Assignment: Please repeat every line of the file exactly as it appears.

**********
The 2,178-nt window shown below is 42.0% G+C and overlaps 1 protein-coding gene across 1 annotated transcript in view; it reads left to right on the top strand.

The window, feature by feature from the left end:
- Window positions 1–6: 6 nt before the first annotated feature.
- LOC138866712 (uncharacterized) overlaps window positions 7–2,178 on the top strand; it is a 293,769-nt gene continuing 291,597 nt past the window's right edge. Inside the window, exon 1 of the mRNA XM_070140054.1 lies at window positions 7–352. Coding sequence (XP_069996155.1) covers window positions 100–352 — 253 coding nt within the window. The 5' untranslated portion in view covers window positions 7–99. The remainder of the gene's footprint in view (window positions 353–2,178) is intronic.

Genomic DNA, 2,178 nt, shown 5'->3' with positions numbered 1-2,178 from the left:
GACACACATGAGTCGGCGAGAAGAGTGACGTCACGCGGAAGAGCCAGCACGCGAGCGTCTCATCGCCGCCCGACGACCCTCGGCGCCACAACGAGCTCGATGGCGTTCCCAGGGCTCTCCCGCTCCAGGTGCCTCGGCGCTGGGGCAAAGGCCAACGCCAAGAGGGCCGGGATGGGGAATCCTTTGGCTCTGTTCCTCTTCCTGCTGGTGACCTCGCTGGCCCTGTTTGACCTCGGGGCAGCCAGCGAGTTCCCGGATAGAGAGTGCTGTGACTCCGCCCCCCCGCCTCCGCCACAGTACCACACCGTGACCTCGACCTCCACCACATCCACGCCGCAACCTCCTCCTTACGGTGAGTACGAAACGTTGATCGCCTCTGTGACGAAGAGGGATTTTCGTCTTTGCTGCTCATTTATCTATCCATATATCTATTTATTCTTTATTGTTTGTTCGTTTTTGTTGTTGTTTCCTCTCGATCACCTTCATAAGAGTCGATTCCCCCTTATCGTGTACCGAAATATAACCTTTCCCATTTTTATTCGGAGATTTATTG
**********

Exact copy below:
The 2,178-nt window shown below is 42.0% G+C and overlaps 1 protein-coding gene across 1 annotated transcript in view; it reads left to right on the top strand.

The window, feature by feature from the left end:
- Window positions 1–6: 6 nt before the first annotated feature.
- LOC138866712 (uncharacterized) overlaps window positions 7–2,178 on the top strand; it is a 293,769-nt gene continuing 291,597 nt past the window's right edge. Inside the window, exon 1 of the mRNA XM_070140054.1 lies at window positions 7–352. Coding sequence (XP_069996155.1) covers window positions 100–352 — 253 coding nt within the window. The 5' untranslated portion in view covers window positions 7–99. The remainder of the gene's footprint in view (window positions 353–2,178) is intronic.

Genomic DNA, 2,178 nt, shown 5'->3' with positions numbered 1-2,178 from the left:
GACACACATGAGTCGGCGAGAAGAGTGACGTCACGCGGAAGAGCCAGCACGCGAGCGTCTCATCGCCGCCCGACGACCCTCGGCGCCACAACGAGCTCGATGGCGTTCCCAGGGCTCTCCCGCTCCAGGTGCCTCGGCGCTGGGGCAAAGGCCAACGCCAAGAGGGCCGGGATGGGGAATCCTTTGGCTCTGTTCCTCTTCCTGCTGGTGACCTCGCTGGCCCTGTTTGACCTCGGGGCAGCCAGCGAGTTCCCGGATAGAGAGTGCTGTGACTCCGCCCCCCCGCCTCCGCCACAGTACCACACCGTGACCTCGACCTCCACCACATCCACGCCGCAACCTCCTCCTTACGGTGAGTACGAAACGTTGATCGCCTCTGTGACGAAGAGGGATTTTCGTCTTTGCTGCTCATTTATCTATCCATATATCTATTTATTCTTTATTGTTTGTTCGTTTTTGTTGTTGTTTCCTCTCGATCACCTTCATAAGAGTCGATTCCCCCTTATCGTGTACCGAAATATAACCTTTCCCATTTTTATTCGGAGATTTATTG